TV REVIEWS : ‘Marshal’ Shows Promise With Smart, Arresting Wit

Don’t be put off by the bland title, the lame permanent time slot or the pilot’s weak opening sequence. “The Marshal,” which airs tonight in “NYPD Blue’s” time slot before being consigned to Saturdays at 10 p.m., looks like a fun ride, a crime drama with more laughs than gun battles.

Jeff Fahey (“Lawnmower Man”) stars as Winston MacBride, a Deputy U.S. Marshal who tracks down felons on the lam. “Quick with a quip” tends to describe too many of these types of TV cops, but MacBride has an understated, smart wit. More intriguingly, those he hunts down are genuinely engaging folks whose crimes and foibles make them unusually empathetic.

Tonight’s opening sequence strains a little too hard to underscore MacBride’s off-the-wall crime-stopping methods. But once the main story line unfolds, in which a random chain of events unearths a refugee from the ‘70s anti-war movement, the disarming unpredictability of the series begins to manifest itself.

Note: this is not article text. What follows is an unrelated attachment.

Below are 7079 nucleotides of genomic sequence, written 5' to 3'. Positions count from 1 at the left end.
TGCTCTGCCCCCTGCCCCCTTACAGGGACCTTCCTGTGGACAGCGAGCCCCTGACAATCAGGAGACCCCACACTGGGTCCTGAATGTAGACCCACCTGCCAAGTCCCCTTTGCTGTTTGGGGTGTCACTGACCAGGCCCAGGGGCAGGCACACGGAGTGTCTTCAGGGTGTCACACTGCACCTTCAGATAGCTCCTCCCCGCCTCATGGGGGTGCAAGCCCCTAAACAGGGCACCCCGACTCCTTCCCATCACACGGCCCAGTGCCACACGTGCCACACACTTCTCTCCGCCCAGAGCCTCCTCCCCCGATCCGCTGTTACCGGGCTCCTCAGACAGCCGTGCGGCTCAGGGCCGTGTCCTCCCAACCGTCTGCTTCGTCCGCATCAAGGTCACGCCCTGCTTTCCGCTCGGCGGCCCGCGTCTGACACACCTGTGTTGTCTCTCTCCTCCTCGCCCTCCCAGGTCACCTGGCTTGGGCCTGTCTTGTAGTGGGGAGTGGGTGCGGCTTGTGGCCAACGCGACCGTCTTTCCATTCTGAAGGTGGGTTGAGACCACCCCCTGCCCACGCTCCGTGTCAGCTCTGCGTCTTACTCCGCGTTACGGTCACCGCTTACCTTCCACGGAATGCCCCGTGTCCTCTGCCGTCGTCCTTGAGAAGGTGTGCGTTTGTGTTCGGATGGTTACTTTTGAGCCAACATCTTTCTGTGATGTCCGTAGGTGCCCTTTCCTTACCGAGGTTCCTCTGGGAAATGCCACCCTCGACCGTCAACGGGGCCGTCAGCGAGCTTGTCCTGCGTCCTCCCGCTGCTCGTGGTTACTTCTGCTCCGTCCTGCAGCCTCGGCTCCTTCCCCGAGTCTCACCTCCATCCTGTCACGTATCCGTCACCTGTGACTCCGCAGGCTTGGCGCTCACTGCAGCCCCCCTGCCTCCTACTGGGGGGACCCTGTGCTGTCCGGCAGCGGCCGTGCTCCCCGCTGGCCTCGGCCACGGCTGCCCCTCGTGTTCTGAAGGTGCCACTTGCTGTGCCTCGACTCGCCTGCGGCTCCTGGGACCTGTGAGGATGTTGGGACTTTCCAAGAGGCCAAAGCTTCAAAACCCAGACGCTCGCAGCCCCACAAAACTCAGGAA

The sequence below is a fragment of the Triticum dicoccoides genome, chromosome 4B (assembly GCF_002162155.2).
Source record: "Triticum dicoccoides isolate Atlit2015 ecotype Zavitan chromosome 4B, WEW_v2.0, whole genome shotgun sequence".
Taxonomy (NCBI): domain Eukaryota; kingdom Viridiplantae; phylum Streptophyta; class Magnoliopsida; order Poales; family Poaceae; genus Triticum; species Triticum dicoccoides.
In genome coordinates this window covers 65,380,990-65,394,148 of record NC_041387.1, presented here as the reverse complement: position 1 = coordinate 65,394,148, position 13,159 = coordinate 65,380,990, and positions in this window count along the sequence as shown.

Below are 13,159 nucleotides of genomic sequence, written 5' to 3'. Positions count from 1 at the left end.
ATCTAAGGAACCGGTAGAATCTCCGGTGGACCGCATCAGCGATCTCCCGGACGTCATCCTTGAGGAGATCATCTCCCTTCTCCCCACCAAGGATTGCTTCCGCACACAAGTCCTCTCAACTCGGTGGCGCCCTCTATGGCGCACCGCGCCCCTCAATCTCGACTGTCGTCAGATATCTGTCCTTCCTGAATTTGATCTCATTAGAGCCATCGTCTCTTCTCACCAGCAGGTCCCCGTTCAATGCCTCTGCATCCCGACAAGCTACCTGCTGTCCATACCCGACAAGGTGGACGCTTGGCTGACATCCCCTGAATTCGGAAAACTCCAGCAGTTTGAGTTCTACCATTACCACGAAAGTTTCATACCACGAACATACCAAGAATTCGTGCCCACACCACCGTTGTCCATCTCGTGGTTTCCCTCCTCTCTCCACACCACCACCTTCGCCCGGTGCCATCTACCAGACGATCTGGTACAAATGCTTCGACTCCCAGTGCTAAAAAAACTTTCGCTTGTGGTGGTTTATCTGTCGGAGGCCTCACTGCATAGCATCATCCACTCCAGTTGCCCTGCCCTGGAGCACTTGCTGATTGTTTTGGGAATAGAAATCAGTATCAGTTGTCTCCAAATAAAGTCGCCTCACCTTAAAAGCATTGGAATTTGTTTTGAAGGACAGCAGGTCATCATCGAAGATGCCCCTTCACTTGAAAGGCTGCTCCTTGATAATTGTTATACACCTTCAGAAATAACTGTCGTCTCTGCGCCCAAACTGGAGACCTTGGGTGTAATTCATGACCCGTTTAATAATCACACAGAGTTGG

The radical in question is a small fish in the equation; MacBride is after something bigger, even if he’s not exactly sure what. Healthy dollops of black humor lace the proceedings as the true crook’s bizarre nature makes his hiding out as entertaining as the manhunt. Logic is jettisoned a little too freely during the climax, yet the show remains satisfying throughout.


A future episode, “The Great Train Robbery,” shows off the series’ strengths even more persuasively. Two dunder-headed pseudo-lovers rob strip bars; their cluelessness and loutish bickering actually serve as the undoing of MacBride’s sophisticated sleuthing.

Fahey, vaguely resembling Michael Keaton and recalling his edgy wit, plays MacBride as just on this side of cool, a perfect foil for all the confusion that surrounds him. A nice touch has him returning home at the end of each episode to his apparently long-suffering family.

* “The Marshal” premieres at 10 tonight, then will be seen Saturdays at 10 p.m. on ABC (Channels 7, 3, 10 and 42).